Five months ago, while she was on her way to the hospital with an ailing gallbladder, Diana Sparrow’s car hit a deer on a rural Pennsylvania road. When she awoke, she was minus her gallbladder, two working collarbones (and therefore two functioning arms), and her memory. During a recovery that would’ve been impossible without the constant ministrations of Harriett Richmond, the mother-in-law who’s the real reason Diana married her husband, Jonathan, Diana’s discovered that Jonathan has been cheating on her with her childhood friend Valerie Delagatti. Divorce is out of the question: Diana’s grown used to the pampered lifestyle the prenup she’d signed would snatch away from her. Every day is filled with torments. She slips and falls in a pool of wine on her kitchen floor she’s sure she didn’t spill herself. At the emergency room, her credit card and debit card are declined. She feels that she hates oppressively solicitous Harriett but has no idea why. Her sessions with her psychiatrist fail to heal her rage at her adoptive mother, an addict who abandoned her then returned only to disappear again and die an ugly death. Even worse, her attempts to recover her lost memory lead to an excruciatingly paced series of revelations. Val says Diana asked her to seduce Jonathan. Diana realizes that Cole, a fellow student in her watercolor class, isn’t the stranger she’d thought he was. Where can this maze of deceptions possibly end?

One of those rare thrillers whose answers are even more scarifying than its mysteries.

Pub Date: Nov. 10, 2020

ISBN: 978-1-64385-470-0

Page Count: 310

Publisher: Crooked Lane

Review Posted Online: Aug. 19, 2020

Kirkus Reviews Issue: Sept. 1, 2020

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Not for the faint-hearted—who are mostly adults anyway—but for stouthearted kids who love a brush with the sinister:...

CORALINE

A magnificently creepy fantasy pits a bright, bored little girl against a soul-eating horror that inhabits the reality right next door.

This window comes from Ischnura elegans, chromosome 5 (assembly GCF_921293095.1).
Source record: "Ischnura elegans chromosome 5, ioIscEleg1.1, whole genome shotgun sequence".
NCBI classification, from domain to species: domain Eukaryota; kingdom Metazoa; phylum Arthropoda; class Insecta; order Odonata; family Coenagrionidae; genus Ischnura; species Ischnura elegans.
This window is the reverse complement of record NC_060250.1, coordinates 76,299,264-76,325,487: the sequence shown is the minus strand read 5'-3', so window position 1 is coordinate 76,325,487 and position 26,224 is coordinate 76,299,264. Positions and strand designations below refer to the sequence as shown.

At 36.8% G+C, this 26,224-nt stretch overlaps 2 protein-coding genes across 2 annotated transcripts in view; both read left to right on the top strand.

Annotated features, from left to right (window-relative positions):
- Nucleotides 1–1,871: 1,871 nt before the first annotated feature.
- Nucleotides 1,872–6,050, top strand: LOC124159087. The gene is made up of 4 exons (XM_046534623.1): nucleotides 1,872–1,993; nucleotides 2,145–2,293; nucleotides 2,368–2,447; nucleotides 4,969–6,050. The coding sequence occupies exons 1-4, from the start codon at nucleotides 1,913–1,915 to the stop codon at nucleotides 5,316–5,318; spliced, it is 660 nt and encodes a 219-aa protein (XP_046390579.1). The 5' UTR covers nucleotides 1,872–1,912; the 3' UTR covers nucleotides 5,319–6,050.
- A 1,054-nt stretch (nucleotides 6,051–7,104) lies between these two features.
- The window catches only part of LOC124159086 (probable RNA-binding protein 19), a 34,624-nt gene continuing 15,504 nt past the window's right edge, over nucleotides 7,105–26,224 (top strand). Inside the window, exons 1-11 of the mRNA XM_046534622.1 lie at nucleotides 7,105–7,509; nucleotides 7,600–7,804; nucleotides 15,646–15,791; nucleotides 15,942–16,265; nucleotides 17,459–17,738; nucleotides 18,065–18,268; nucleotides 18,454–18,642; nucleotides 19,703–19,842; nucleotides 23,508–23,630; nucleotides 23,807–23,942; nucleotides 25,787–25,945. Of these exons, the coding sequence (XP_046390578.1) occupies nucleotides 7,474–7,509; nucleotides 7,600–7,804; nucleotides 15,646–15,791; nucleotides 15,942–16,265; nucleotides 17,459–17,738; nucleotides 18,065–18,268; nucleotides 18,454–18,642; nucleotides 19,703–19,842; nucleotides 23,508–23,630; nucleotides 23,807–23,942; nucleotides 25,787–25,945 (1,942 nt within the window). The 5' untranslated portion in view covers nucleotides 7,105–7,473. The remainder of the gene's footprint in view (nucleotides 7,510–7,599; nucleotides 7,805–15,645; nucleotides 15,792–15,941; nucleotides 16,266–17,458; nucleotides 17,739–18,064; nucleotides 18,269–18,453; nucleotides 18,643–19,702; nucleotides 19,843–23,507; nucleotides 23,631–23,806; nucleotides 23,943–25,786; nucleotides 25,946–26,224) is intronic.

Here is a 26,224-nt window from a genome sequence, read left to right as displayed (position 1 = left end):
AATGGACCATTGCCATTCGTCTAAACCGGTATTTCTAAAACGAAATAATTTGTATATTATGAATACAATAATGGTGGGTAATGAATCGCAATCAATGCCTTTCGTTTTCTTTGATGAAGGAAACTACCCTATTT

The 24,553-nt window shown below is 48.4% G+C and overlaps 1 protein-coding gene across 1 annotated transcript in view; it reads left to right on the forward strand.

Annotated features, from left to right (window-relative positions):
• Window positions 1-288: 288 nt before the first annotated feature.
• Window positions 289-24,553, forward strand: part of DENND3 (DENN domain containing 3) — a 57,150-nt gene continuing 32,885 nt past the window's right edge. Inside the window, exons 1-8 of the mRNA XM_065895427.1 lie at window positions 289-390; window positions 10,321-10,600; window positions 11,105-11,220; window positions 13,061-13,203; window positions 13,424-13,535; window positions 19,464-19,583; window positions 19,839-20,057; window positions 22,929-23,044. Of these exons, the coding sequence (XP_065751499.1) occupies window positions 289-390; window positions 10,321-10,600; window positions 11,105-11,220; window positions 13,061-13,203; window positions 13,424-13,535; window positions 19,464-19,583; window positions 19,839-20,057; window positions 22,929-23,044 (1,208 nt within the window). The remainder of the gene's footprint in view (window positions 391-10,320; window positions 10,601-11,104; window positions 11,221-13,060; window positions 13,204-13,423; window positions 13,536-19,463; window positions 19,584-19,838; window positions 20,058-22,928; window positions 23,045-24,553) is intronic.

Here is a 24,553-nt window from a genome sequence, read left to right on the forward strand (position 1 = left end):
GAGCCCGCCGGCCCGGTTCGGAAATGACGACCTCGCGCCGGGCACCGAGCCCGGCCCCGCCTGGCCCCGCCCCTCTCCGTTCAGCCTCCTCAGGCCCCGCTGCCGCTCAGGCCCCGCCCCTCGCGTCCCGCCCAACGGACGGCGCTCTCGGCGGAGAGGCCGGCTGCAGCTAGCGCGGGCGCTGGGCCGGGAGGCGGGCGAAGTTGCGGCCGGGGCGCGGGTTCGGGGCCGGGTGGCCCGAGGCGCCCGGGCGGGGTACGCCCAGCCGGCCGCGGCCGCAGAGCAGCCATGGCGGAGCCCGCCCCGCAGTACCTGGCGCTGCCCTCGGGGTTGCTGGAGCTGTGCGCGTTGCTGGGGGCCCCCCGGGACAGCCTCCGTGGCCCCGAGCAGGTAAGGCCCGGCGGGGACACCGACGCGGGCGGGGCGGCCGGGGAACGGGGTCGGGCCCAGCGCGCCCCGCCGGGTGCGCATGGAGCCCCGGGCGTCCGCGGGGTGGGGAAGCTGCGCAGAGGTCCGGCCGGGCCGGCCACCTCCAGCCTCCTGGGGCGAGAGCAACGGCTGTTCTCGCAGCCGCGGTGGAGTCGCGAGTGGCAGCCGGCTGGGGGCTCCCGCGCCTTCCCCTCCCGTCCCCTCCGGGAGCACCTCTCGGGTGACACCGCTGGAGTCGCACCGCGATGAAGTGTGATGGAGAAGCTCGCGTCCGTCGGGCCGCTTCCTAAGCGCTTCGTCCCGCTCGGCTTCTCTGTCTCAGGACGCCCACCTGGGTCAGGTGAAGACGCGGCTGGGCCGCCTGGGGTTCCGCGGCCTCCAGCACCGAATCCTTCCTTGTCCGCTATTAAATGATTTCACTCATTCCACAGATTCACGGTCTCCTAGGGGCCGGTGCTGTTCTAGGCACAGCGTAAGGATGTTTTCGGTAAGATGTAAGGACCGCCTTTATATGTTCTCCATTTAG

Coraline’s parents are loving, but really too busy to play with her, so she amuses herself by exploring her family’s new flat. A drawing-room door that opens onto a brick wall becomes a natural magnet for the curious little girl, and she is only half-surprised when, one day, the door opens onto a hallway and Coraline finds herself in a skewed mirror of her own flat, complete with skewed, button-eyed versions of her own parents. This is Gaiman’s (American Gods, 2001, etc.) first novel for children, and the author of the Sandman graphic novels here shows a sure sense of a child’s fears—and the child’s ability to overcome those fears. “I will be brave,” thinks Coraline. “No, I am brave.” When Coraline realizes that her other mother has not only stolen her real parents but has also stolen the souls of other children before her, she resolves to free her parents and to find the lost souls by matching her wits against the not-mother. The narrative hews closely to a child’s-eye perspective: Coraline never really tries to understand what has happened or to fathom the nature of the other mother; she simply focuses on getting her parents back and thwarting the other mother for good. Her ability to accept and cope with the surreality of the other flat springs from the child’s ability to accept, without question, the eccentricity and arbitrariness of her own—and every child’s own—reality. As Coraline’s quest picks up its pace, the parallel world she finds herself trapped in grows ever more monstrous, generating some deliciously eerie descriptive writing.

Not for the faint-hearted—who are mostly adults anyway—but for stouthearted kids who love a brush with the sinister: Coraline is spot on. (Fiction. 9-12)

Pub Date: July 1, 2002

ISBN: 0-380-97778-8

Page Count: 176

Publisher: HarperCollins

Review Posted Online: May 20, 2010

Kirkus Reviews Issue: June 15, 2002